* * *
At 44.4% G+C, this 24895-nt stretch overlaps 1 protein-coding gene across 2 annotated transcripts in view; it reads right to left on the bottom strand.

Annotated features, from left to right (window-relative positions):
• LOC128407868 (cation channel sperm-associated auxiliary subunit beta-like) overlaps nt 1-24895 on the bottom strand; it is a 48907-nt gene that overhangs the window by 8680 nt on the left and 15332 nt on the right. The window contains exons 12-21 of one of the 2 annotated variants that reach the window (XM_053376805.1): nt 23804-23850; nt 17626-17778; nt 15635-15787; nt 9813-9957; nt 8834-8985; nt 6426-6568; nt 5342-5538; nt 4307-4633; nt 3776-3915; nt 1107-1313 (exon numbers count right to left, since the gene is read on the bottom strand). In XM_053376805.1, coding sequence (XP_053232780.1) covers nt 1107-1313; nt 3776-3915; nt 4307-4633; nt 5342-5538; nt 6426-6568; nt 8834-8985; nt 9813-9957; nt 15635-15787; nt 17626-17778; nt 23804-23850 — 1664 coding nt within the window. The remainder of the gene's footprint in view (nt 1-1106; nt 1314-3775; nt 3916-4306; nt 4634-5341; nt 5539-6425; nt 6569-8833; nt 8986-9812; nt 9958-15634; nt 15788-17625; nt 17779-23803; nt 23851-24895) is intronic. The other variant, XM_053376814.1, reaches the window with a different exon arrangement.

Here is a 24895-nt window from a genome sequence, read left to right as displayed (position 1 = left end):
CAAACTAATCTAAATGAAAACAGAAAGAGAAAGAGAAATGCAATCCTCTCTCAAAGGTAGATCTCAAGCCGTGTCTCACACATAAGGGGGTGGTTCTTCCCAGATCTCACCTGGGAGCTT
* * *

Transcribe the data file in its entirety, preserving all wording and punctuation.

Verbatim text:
At 44.4% G+C, this 24895-nt stretch overlaps 1 protein-coding gene across 2 annotated transcripts in view; it reads right to left on the bottom strand.

Annotated features, from left to right (window-relative positions):
• LOC128407868 (cation channel sperm-associated auxiliary subunit beta-like) overlaps nt 1-24895 on the bottom strand; it is a 48907-nt gene that overhangs the window by 8680 nt on the left and 15332 nt on the right. The window contains exons 12-21 of one of the 2 annotated variants that reach the window (XM_053376805.1): nt 23804-23850; nt 17626-17778; nt 15635-15787; nt 9813-9957; nt 8834-8985; nt 6426-6568; nt 5342-5538; nt 4307-4633; nt 3776-3915; nt 1107-1313 (exon numbers count right to left, since the gene is read on the bottom strand). In XM_053376805.1, coding sequence (XP_053232780.1) covers nt 1107-1313; nt 3776-3915; nt 4307-4633; nt 5342-5538; nt 6426-6568; nt 8834-8985; nt 9813-9957; nt 15635-15787; nt 17626-17778; nt 23804-23850 — 1664 coding nt within the window. The remainder of the gene's footprint in view (nt 1-1106; nt 1314-3775; nt 3916-4306; nt 4634-5341; nt 5539-6425; nt 6569-8833; nt 8986-9812; nt 9958-15634; nt 15788-17625; nt 17779-23803; nt 23851-24895) is intronic. The other variant, XM_053376814.1, reaches the window with a different exon arrangement.

Here is a 24895-nt window from a genome sequence, read left to right as displayed (position 1 = left end):
CAAACTAATCTAAATGAAAACAGAAAGAGAAAGAGAAATGCAATCCTCTCTCAAAGGTAGATCTCAAGCCGTGTCTCACACATAAGGGGGTGGTTCTTCCCAGATCTCACCTGGGAGCTT